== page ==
In researching the history of the ice cream cone, I came across the remarkable story of two brothers who’ve been credited with creating the hamburger, a peanuts-and-popcorn snack à la Cracker Jack and the ice cream cone.
While many have said each was their idea, corroborating sources suggest brothers Frank and Charles Menches could make a rightful claim. That’s because the Menches brothers were traveling concessionaires who started working the fair circuit in the late 19th century. Back in 1885, Frank and Charles were selling ground pork sandwiches. But when they arrived in upstate New York for the Erie County Town Fair, the local butcher was unable to provide the meat they needed. As an alternative, he offered up ground beef, something that was rarely used at the time.
Having no other option, the Menches brothers bought five pounds of ground beef and returned to their stand where they proceeded to fry up some patties on their gasoline stove. Finding the beef to be a bland substitute for their usual pork patty, the brothers chose to season it with coffee and brown sugar. Yet despite its unusual flavor, this new creation became a surprise hit with the locals.
Of course, Frank and Charles didn’t limit themselves to sandwiches. By 1893, they’d moved on to the World’s Fair in Chicago. This time they were selling caramel-coated peanuts and popcorn, complete with a prize in the box. While their “Gee Wiz” sounds similar to Cracker Jack, Frito Lay contends the creators were different people — who were also coincidentally in Chicago for the fair.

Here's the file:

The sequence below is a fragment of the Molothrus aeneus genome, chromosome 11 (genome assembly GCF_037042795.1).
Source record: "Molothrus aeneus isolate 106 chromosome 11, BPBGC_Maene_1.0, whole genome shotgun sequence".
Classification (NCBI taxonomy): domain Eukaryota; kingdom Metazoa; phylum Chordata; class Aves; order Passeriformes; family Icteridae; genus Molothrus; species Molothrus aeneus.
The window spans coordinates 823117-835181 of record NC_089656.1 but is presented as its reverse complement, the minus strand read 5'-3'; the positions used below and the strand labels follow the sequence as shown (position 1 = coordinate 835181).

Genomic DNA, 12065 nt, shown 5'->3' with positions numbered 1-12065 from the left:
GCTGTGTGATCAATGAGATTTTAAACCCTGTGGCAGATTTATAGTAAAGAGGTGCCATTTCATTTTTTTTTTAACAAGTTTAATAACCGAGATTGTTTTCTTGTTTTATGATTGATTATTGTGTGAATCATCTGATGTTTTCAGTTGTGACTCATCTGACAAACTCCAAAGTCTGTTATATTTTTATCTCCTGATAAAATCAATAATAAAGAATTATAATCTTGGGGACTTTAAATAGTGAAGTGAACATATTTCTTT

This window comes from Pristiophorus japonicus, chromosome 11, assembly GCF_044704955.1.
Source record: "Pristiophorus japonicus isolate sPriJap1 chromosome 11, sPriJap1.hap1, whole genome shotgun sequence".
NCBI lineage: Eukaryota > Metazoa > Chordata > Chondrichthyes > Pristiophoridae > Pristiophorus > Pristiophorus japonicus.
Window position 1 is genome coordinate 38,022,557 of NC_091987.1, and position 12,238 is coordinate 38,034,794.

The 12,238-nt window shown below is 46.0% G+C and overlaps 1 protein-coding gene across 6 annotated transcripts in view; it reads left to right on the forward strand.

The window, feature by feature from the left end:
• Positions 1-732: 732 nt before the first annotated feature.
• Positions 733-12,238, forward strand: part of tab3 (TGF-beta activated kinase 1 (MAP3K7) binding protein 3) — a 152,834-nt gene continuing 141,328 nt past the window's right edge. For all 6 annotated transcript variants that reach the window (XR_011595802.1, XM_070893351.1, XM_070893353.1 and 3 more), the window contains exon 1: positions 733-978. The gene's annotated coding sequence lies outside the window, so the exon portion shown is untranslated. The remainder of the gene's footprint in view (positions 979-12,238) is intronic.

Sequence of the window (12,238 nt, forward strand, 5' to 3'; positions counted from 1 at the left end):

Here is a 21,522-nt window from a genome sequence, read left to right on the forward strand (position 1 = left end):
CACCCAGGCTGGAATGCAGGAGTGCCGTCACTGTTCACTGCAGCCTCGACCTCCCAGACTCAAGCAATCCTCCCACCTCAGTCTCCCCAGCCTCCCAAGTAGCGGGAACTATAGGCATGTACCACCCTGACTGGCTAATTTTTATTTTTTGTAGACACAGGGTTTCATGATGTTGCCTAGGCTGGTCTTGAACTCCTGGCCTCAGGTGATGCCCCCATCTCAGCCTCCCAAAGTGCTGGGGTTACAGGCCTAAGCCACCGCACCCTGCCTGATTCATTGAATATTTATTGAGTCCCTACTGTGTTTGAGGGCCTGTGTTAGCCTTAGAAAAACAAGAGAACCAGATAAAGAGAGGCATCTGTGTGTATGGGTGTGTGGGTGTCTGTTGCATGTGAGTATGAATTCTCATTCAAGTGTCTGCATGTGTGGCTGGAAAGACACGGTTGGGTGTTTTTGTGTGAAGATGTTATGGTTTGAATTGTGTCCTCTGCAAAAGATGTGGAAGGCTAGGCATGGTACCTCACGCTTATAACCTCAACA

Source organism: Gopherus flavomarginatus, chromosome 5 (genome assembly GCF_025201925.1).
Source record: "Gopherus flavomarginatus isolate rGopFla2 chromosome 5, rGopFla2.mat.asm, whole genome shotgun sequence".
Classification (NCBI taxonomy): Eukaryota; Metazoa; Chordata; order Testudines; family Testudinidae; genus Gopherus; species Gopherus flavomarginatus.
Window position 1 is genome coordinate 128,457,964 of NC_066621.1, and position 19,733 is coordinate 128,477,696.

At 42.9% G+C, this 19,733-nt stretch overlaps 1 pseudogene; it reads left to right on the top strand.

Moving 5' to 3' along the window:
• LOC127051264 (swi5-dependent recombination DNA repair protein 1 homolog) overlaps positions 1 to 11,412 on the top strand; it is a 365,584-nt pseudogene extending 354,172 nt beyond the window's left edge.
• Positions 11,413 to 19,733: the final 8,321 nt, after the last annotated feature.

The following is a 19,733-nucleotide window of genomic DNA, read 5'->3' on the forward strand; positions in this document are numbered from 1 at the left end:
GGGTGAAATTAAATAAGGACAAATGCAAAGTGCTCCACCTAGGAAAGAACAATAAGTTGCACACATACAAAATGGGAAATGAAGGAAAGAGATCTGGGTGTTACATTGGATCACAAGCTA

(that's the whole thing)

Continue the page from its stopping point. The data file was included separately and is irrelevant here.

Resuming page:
That wasn’t the first time multiple parties at a World’s Fair said they were the legitimate creators of something edible. At the 1904 Louisiana Purchase Exposition in St. Louis, the Menches brothers were two of many who supposedly invented the ice cream cone. As the Menches family tells it, Charles was attempting to make waffle cups, but was having a hard time forming them without a mold. He then saw Frank using a sailor’s fid, a conical device meant to splice tent ropes. Inspired, Charles started using the fid to roll up his waffles as soon as they came off the griddle — giving birth to the ice cream cone.
By all accounts, the cone was a huge hit and as news of it spread demand soared. So much so that many companies were rushing to produce equipment that made ice cream cones. Even the Menches brothers got caught up in the craze, returning to their native Akron to open the Premium Ice Cream Cone and Candy Company.
Whether the Menches were the true originators of all three — or just had the same ideas at the same time as others — I was impressed that they came up with so many iconic foods. It’s quite amazing to be responsible for a first, much less three.